FerritinRoche Cobasng/ml1.8825.432.73168.48
IronRoche Cobasµmol/l2.1720.311.1344.07
TransferrinRoche Cobasg/l1.752.082.153.65
GGTRoche CobasU/l2.2946.861.00204.75
Fasting glucoseRoche Cobasmmol/l1.125.630.9912.8
HaemoglobinSysmex XE 5000g/l1.0590.6124
HbA1cBiorad D10%1.915.61.610.71
LDHRoche CobasU/l1.35172.981.25321.05
NT-proBNPRoche Cobaspg/ml4.32157.943.04,792.45
PhosphateRoche Cobasmmol/l1.911.241.092.08
PotassiumRoche Cobasmmol/l1.013.640.786.40
Total proteinRoche Cobasg/l1.3049.061.1074.57
SodiumRoche Cobasmmol/l1.02113.060.85137.52
TriglyceridesRoche Cobasmmol/l1.501.261.122.35
hsTroponin TRoche Cobasµg/l2.370.032.882.13
TSHRoche CobasmIE/l6.420.204.991.70
UreaRoche Cobasµmol/l1.97302.051.38598
Uric acidRoche Cobasmmol/l1.456.721.1719.46
Urine dipstick analysisRoche Miditron n.a.n.a.n.a.n.a.
Urinary albuminRoche Cobasmg/l6.0435.581.71113.76
Urinary creatinineRoche Cobasµmol/l1.558,653.871.504,458.7
Urinary proteinRoche Cobasmg/l4.1204.681.31,071.25
ALAT = alanine aminotransferase; ASAT = aspartate aminotransferase; CV = coefficient of variation; GGT = gamma-glutamyl transpeptidase; HbA1c = haemoglobin A1c; hs = high-sensitive; LDH = lactic acid dehydrogenase; NT-proBNP = N-terminal pro B-type natriuretic peptide; TSH = thyroid-stimulating hormone. The laboratory methods employed are displayed with their corresponding imprecision at up to 3 different levels of mean analyte concentrations. The CVs and mean concentrations are calculated from at least 20 daily measurements of commercially available control materials, as performed in the laboratory analysing the study samples.

Results

 

Between June 2010 and July 2012 trained study nurses called 2,843 potential participants, of whom 514 could not be reached and 876 declined to participate. BMI ≥35 kg/m2 was found in 24 individuals, 44 had other exclusion criteria and 31 cancelled the study appointment for unknown reasons. Furthermore, the inclusion of 29 women was delayed due to pregnancy and 158 individuals were interested in participating but delayed the appointment for scheduling reasons, leaving 1,167 individuals who were included in GAPP. An additional 166 eligible participants spontaneously made an appointment at the study centre, such that by July 2012 1,333 had been enrolled. We estimate that enrolment will be completed by mid-2013.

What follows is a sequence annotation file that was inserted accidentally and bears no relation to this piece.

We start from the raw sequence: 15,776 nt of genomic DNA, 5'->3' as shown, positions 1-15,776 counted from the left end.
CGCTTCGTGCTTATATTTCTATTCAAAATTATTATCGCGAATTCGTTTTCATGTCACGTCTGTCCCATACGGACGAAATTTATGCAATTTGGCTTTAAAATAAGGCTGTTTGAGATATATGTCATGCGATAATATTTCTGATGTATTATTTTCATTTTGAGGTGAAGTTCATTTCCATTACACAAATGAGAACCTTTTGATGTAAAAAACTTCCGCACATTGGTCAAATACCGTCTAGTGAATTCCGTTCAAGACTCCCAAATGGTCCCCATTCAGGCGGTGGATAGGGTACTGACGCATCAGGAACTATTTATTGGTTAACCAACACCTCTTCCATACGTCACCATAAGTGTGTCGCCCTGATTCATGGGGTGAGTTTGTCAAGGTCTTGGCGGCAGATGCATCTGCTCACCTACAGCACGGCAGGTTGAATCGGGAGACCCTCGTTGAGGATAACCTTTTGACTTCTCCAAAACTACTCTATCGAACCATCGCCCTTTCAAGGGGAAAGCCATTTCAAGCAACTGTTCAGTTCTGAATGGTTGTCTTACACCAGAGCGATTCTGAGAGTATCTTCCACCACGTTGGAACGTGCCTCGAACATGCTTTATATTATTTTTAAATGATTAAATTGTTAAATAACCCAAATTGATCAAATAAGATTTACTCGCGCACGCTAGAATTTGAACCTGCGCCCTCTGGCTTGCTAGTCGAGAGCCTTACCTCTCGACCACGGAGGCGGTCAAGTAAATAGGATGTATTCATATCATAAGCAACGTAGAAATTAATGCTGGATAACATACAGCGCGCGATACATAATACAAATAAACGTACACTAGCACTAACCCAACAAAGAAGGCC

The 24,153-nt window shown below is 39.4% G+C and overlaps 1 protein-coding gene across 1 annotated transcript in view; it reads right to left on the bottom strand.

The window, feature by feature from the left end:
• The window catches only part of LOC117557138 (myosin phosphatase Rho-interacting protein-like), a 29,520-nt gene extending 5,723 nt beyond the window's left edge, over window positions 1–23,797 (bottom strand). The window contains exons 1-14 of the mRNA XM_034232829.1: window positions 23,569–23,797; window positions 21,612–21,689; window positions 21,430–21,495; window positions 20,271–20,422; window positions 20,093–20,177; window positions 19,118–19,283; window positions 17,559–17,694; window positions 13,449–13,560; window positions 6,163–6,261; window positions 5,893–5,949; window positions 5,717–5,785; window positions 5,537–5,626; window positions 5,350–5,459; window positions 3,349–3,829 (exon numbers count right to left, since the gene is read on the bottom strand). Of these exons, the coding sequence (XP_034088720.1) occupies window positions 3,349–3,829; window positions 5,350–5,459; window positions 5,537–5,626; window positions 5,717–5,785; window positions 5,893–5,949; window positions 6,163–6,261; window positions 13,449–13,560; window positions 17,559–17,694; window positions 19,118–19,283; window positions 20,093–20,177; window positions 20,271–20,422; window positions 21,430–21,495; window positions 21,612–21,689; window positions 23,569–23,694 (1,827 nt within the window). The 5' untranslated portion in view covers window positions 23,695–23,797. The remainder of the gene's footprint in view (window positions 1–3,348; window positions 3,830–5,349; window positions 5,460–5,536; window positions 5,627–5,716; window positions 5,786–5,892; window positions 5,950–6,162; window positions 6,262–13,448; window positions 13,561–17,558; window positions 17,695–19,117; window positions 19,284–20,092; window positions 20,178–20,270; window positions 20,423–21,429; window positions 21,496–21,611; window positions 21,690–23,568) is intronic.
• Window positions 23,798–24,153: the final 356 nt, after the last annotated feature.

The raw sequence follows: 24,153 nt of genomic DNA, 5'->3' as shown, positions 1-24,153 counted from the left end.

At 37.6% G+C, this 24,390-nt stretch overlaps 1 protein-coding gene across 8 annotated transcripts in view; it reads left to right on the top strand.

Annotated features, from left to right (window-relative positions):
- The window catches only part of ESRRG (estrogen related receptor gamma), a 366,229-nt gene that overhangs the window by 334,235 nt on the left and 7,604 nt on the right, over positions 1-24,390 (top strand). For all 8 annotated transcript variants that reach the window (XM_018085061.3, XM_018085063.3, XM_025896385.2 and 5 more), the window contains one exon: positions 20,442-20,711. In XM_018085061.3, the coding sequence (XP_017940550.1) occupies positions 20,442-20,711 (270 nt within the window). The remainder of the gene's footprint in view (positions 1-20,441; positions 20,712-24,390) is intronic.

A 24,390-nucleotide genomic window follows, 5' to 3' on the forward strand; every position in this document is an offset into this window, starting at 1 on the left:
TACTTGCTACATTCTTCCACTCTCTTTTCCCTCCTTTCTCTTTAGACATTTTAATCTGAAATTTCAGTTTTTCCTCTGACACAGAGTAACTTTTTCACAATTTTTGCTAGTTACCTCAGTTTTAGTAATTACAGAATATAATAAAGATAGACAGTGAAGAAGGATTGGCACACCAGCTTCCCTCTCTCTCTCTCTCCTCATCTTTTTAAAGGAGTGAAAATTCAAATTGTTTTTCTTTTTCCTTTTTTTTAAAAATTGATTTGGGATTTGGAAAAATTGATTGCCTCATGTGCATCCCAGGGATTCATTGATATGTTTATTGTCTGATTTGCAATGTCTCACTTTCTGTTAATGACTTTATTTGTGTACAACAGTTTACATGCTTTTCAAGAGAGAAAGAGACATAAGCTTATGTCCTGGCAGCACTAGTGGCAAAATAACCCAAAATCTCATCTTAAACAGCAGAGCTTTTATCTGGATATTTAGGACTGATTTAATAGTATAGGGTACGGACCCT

Baseline characteristics of the participants included so far are shown in table 3. Mean age is 36.7 years and 47.5% of all participants are male. Around 20% of all participants are current smokers, and 57% have never smoked. Mean levels of all traditional risk factors are within normal ranges, confirming the inclusion of an overall healthy cohort of young adults. Nevertheless, among male participants the prevalence of hypertension and prediabetes is 25% and 32% respectively. The corresponding numbers among female participants are 6% and 23% respectively. Only 26 individuals receive blood pressure lowering treatment. As expected, levels of N-terminal B-type natriuretic peptides are low, and only 4% of the participants have a NT-proBNP value ≥125 ng/l, which is considered elevated according to the manufacturer’s package insert. Troponin levels are more often measurable in men than in women (24.7% versus 10.1%, respectively), although most participants have troponin values below the detection threshold independent of sex.